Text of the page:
Planting a Japanese garden is a great way of breaking from the expected. Not only can having a Japanese garden add something unique to your landscape, but it can also be a relaxing, breath-taking place, in synch with all the beauty of nature. A major difference between a Japanese garden and a more traditional garden in America is the selection of plants. Your Japanese garden should use plants that could grow in Japan but also where you live, and should use the keystone plants that make a garden traditionally Japanese.


Trees are important in a Japanese garden. Not so much in quantity, but in placement. They should be focal points, scattered in different areas of the garden where they can stand out from the nearby surrounding plants. Trees to consider for your Japanese garden are the ever-popular Japanese maple and cherry blossom, but also Japanese magnolias and evergreens like the Hinoki Cypress and various Japanese Pines.

Flowering Plants

The key with flowering plants in a Japanese garden is to keep them to a color scheme. Your garden will largely be comprised of lush greens, browns and reds. Flowers and trees are the only plants that can add a little color and this color must be selectively chosen. Keeping to whites and light pinks will keep the garden in line with the traditional. Some flowering plants to consider are azaleas, rhododendron and dichondra. Dichondra, though technically a flowering plant, lays low to the ground and can be used like moss or as an alternative to moss. Also, water features are a staple of the Japanese garden, and should you choose to add one, a lotus flower adds interest.


Shrubs add texture to your garden and can make it more lush. The important thing with shrubs and flowering plants is to not overdo it. A Japanese garden is anything but a cluttered place and it is important that you do not over plant. Some shrubs you can plant are heavenly bamboos and the aforementioned azaleas.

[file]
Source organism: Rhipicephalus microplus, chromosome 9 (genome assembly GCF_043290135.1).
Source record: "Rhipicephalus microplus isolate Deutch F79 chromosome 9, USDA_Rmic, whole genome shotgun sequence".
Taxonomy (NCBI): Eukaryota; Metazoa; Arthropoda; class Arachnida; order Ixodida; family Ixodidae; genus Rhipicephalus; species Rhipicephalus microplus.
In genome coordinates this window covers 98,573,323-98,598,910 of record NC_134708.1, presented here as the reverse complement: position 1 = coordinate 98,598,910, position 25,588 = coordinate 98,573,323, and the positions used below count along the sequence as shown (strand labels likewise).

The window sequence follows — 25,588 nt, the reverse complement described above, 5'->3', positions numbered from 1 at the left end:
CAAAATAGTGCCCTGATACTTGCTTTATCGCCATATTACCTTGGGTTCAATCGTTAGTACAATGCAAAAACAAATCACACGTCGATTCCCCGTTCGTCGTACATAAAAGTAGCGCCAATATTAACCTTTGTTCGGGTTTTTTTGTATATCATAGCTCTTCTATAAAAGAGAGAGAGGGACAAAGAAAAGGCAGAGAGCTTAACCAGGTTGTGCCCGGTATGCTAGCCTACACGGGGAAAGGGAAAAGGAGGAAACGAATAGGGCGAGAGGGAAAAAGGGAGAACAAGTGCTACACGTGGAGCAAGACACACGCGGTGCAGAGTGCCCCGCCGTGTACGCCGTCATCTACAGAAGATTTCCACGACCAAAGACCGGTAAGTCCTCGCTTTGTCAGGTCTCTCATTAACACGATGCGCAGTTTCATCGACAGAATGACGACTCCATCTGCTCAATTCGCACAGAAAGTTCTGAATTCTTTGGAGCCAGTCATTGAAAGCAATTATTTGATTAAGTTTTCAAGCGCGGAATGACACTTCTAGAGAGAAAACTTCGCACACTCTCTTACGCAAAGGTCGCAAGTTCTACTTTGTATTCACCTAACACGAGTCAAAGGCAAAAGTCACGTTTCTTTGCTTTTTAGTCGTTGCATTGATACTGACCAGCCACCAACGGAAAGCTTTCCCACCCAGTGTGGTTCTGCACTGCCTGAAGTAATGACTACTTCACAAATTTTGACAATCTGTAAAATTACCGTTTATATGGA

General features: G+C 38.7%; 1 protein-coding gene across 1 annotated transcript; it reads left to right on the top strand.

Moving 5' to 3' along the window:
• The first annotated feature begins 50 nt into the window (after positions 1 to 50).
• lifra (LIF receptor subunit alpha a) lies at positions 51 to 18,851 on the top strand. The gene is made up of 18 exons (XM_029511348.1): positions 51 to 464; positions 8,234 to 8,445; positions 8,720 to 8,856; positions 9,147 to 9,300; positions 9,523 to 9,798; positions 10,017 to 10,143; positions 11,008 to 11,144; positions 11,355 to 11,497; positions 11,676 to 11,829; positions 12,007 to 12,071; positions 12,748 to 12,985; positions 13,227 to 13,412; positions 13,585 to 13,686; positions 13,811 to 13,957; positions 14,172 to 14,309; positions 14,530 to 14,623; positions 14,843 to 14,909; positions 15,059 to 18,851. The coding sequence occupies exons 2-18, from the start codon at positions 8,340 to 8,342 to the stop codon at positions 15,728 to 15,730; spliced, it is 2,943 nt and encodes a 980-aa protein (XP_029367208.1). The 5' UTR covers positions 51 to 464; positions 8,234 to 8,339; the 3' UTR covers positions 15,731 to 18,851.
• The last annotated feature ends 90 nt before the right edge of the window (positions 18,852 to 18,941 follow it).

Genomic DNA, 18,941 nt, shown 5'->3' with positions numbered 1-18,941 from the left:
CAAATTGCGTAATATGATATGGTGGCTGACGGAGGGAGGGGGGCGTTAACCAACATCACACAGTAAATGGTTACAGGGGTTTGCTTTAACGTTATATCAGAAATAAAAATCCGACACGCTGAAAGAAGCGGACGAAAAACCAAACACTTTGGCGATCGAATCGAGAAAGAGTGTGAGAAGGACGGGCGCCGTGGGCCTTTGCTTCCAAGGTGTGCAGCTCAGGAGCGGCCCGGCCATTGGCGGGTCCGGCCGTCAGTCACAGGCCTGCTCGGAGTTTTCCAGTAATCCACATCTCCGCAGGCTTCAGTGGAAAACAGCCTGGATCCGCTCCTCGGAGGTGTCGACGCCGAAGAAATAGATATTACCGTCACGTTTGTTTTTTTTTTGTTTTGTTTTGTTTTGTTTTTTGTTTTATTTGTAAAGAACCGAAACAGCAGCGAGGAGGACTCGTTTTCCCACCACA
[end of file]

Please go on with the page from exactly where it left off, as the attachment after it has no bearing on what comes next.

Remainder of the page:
Tall grasses stand above many of the plants around them and give interest. Try a sky-high giant reed grass or a stouter mondo grass.


Though scotch moss or just a regular moss is a hallmark of Japanese gardens and looks great weaving through stone pathways, other plants can do the job as well. Mondo grass and dichondra, if trimmed and placed right, look great between stones and plants.


Of course, bamboo is one of the first things that comes to mind when thinking of a Japanese garden, however, this is one to be careful with. Bamboo cannot be sold legally in some states. If you are fortunate enough to be able to purchase bamboo, plant it sparingly and keep an eye on it, as they are invasive plants.


Though rocks and stones are not plants, they are an important part of the Japanese garden landscape and work hand-in-hand with the plants around them. Adding clusters of low-laying rocks near planted areas or ponds, or adding a stone pathway are both great ideas.

Getting the plants right for a Japanese garden is important, but not the only way you can make your yard pop. These gardens use accessories other than plants, such as bridges, statues if you choose, stones, stone lanterns and water basins. Having your garden planned out and landscaped well is, as always, infinitely important. Let us help with that and make your dream of a Japanese garden a reality.

At Schroeder’s Garden Design, we can help you create the oasis you dream of! We guarantee all plants and irrigation for three years. Contact us today for a complimentary 30-minute consultation.

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